By Gregg S. Lipman
Manhattan, you’re losing your edge.
Once upon a time, you were the place to be, home of cool restaurants, stylish stores, landmark brownstones, enviable lofts, beautiful people and driver-driven Escalades.
Actually, that place still exists – but now it’s called Brooklyn.
Yup, Brooklyn has become so synonymous with all things cool — and also “artisanal,” “DIY,” “indie,” “handcrafted,” and “foodie” – that the New York Times recently deemed it its own brand. The Brooklyn Flea, which has been written about in so many publications, is thinking about branching out into other non-New York markets. The Brooklyn Nets won’t be celebrating a championship this year at the brand-spanking new Barclays Center, but the team definitely has cool cache (helped in part by Jay-Z and Beyonce). And the 25-year-old Brooklyn Brewery is going to open its first outpost in Stockholm this year. Brooklyn is also a verb, as in “Brooklynizing,” and an adjective, as in “Brooklynish.” Los Feliz has been called the “Brooklyn” of Los Angeles, Kreuzberg is the Brooklyn of Berlin, Jersey City is the Brooklyn of…well, maybe not, but you get the picture.
For someone who always considered Manhattan the holy grail, all this hype around Brooklyn leaves me feeling twisted. Full disclosure: My formative first half-dozen years of life were in Brooklyn, before I was banished to the foreign land called New Jersey. Maybe this dates me, but when I first moved back into the city (aka, “The City”), Brooklyn was where people went simply because they couldn’t afford Manhattan. Manhattan had the glamour, the edge, the energy, the style. It was Tiffany’s, it was Bloomies, it was CBGB and The Bottom Line. It’s where Dylan got his start and where Warhol incubated The Velvet Underground. But now, 7-Elevens have taken over, exorbitant apartment prices have ensured that only bankers can live there, Elmos have replaced the hookers in Times Square (and not necessarily for the better!) and celebrities are hopping on the F train to their brownstones in Brooklyn Heights and Boerum Hill. Manhattan looks like a sad little wannabe.
So how can the Bronx (which has Arthur Avenue and the Cloisters, c’mon), Queens (home of the potentially hip Astoria and Long Island City) and Staten Island (which is ripe for a remodel after Hurricane Sandy) take a page out of Brooklyn’s book? And how can Manhattan get back on top? Here are some tips from the reigning New York borough:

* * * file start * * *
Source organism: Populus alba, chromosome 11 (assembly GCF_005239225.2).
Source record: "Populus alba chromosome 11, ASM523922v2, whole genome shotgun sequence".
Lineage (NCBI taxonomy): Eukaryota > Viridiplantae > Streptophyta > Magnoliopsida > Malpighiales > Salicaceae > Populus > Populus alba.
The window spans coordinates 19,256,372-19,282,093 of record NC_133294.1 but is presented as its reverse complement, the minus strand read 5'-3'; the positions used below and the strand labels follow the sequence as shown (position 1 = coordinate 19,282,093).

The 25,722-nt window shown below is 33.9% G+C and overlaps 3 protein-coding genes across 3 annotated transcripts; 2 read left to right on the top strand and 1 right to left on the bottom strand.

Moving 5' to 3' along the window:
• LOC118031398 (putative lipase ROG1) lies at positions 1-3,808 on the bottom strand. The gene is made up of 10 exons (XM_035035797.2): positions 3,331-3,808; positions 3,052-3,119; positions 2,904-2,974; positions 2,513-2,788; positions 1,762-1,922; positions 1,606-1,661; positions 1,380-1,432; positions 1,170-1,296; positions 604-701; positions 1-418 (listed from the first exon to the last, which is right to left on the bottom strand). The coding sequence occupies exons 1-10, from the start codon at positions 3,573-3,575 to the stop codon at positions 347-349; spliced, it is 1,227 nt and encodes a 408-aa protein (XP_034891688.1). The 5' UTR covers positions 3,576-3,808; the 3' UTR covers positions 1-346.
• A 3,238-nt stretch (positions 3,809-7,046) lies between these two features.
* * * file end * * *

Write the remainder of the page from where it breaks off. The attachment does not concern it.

1. Forge alliances.
Brooklyn businesses and business owners tend to stick together, and these relationships have helped the borough project an image of unity and pride. Brooklyn Flea founder Eric Demby used to work for Borough President Marty Markowitz. Andrew Tarlow, of Williamsburg’s Diner and Marlow & Sons restaurants, partnered with Dumbo’s real estate heir, Jed Walentas, to open the Wythe Hotel. Barclays Center has joined forces with hot Brooklyn food retailers like Calexico and Blue Marble to sell their offerings at the new stadium. Partner and you shall prosper.
2. Keep it real.
Rather than forcing out old populations to make room for new ones, Brooklyn has stayed true to its old-school roots and promoted the cultural diversity of its neighborhoods. Hassidim still live alongside hipsters in Williamsburg, Poles still live alongside, well, more hipsters in Greenpoint, and yuppie families live alongside old Italian butchers in Carroll Gardens. There’s an overall down-to-Earthness in Brooklyn that might not be found on the Upper East Side; there, sneakers and jeans are the norm, not Chanel suits.
3. Enlist ambassadors.
Whether they are celebs, restaurant owners or 80-year-old men sitting on their Carroll Gardens brownstone stoops, the residents of Brooklyn are a proud bunch. And they are quite vocal about their love for where they live. Ingenues Michelle Williams and Anne Hathaway are often photographed at the Brooklyn Flea. Ethan Hawke, who came to symbolize Chelsea in the ’90s (so much so that he made a movie, “Chelsea Walls”), recently bought a brownstone in Boerum Hill. And hey, stylish Brits David and Victoria Beckham thought Brooklyn so cool that they named their firstborn for the borough. Celebs like Barbara Streisand and Larry David may have gotten out of Brooklyn, but they often talk about their Brooklyn roots in interviews.
4. Think local.
When it comes to retail, Brooklyn is the Etsy of neighborhoods. The main drags of Carroll Gardens, Park Slope and Williamsburg don’t tout the chain retailers like Manhattan, but instead boast smaller boutiques peddling wares that are made right there in Brooklyn. (Smith Street’s By Brooklyn calls itself “the only store dedicated to the sale of fine goods made across the great Borough of Brooklyn.”) At Brooklyn Larder, a specialty food shop opened by Franny’s owners Francine Stephens and Andrew Feinberg, many of the offerings come from Brooklyn-based brands. And restaurants like iCi in Ft. Greene and Frankie’s 457 in Carroll Gardens use produce from Red Hook’s Added Value farm on their menus.
5. Tout your lineage.
Have you noticed just how many brands there are out there right now with the name “Brooklyn” in the title? Beer company Brooklyn Lager is one of the oldest and most visible, but there is also Brooklyn Industries, Brooklyn Bowl, the Brooklyn Flea, the Brooklyn Home Company, to name a few. And nearly every brand based in Brooklyn — from Mast Brothers Chocolate to McLure’s Pickles — proudly boasts its “Made in Brooklyn”-ness on its packaging.
But Brooklyn shouldn’t get too comfy with its current cool status; it’s just a matter of time before the borough suffers a backlash as well, and the cool hunters go in search of the next big thing. So get moving, Bronx, Queens and Staten Island and, yes, Manhattan….this is your time. In the immortal words of Queens’ residents Run DMC, “‘I’m going back to Brooklyn, to Brooklyn, I’m going back to Brooklyn (I don’t think so…).'” Okay, I took a little creative license with that one.